But I understand such tactics doesn’t work for usability, and people will hardly read my text if there are dozens of links in it. Don’t let your texts look like this:
And here some advice for designers go:
- Make sure readers know a link is a link. Use a different color for the hyperlink so it stands out. Don’t use a tiny font – if it’s clickable, make sure readers know it is clickable! I meet many websites that don’t do that, so their links are just invisible (read: useless) for readers.
- Use redirects to avoid error messages. No matter how cute your wording is on those pages, error messages are still annoying. Use things like 301-redirects and 410 status codes to keep your site’s navigation clean and tidy.
Magic of Three, or Left Side Rocks
Working with designers, I do know the temptation they all wrestle against: they wanna flex their web creation skills!
Guys, you all are cool! But please, for the visitor’s sake, show some restraint.
Don’t use more than three different font sizes – one for the header, one for subheadings, and one for the text body. Some experts argue 16 pixel font is the best size; however, with all the varying display types, it might be best to use percentages.
Three is the magic number. More than that is confusing and distracting for the user.
My cry from the depths #2:
With my 5-year writing experience, I can say for certain: designers and developers do not listen to content writers! And it’s particularly acute for the difference I see between the drafts I send and the results I get. Sending a formatted text (with all subheadings, lists, bold-italic writings, images, tables, paragraphs, etc.), I sometimes find my article published like this:
I refuse to believe formatting can be a difficult task for a good designer or developer! So, my advice here would be the following: don’t be lazy, guys! Or… go and learn the rules of web texts formatting. Amen to that!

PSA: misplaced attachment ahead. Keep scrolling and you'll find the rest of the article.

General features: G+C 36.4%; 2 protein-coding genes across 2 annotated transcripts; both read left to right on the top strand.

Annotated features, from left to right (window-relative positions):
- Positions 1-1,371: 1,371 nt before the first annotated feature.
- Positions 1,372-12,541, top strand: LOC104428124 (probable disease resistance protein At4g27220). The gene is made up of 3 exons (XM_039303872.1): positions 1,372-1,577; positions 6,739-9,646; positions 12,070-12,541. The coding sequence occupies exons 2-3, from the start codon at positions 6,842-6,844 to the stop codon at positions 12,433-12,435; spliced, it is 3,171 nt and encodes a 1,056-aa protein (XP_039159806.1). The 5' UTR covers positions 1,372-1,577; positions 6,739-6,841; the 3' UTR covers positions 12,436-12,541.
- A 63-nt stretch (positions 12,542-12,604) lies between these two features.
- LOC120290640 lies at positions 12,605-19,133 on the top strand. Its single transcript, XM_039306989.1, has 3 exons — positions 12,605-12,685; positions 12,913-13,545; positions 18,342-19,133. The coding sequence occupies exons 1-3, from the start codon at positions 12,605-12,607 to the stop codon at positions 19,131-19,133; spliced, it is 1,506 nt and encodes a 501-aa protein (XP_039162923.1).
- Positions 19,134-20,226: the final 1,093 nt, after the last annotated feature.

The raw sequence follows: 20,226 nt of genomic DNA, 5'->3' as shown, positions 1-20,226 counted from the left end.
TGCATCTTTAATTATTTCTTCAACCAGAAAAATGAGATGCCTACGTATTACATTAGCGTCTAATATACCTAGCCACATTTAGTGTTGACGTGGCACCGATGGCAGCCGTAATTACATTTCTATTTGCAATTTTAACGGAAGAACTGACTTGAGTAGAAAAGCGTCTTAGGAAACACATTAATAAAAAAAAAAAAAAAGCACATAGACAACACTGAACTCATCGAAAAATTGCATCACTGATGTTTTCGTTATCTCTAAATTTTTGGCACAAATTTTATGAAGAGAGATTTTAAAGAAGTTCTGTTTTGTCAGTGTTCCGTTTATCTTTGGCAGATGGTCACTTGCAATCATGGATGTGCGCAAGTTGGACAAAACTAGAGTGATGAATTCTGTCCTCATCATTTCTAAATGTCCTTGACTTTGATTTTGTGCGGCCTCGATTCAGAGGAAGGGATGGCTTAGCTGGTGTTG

One more thing:
The alignment of a site’s text may seem insignificant, but it really isn’t. Left-aligned copy is so much easier to read. We all read left-to-right, so this makes sense.
You are NOT a Master of Disguise!
Sometimes, pagination is necessary. For example, you wouldn’t want all your e-commerce products listed on the same page. It would take forever to load.
However, pagination for the wrong reasons just frustrates the reader. In most instances, there is no reason to split content into multiple pages. For example, a blog article – even a really long one – should be on one page. That’s what was made with one of my articles:
The website is awesome, the text is… well, let’s call it awesome, too (please, don’t blame me!). But they decided to split my article into three pages what was a very bad tactic in the eyes of usability, imho.
While many things affect a site’s usability, the way you design and implement the content is perhaps the most influential. After all, the visitors came looking for information. Don’t let your creative juices obscure the site’s primary function.
(Lead image: Depositphotos)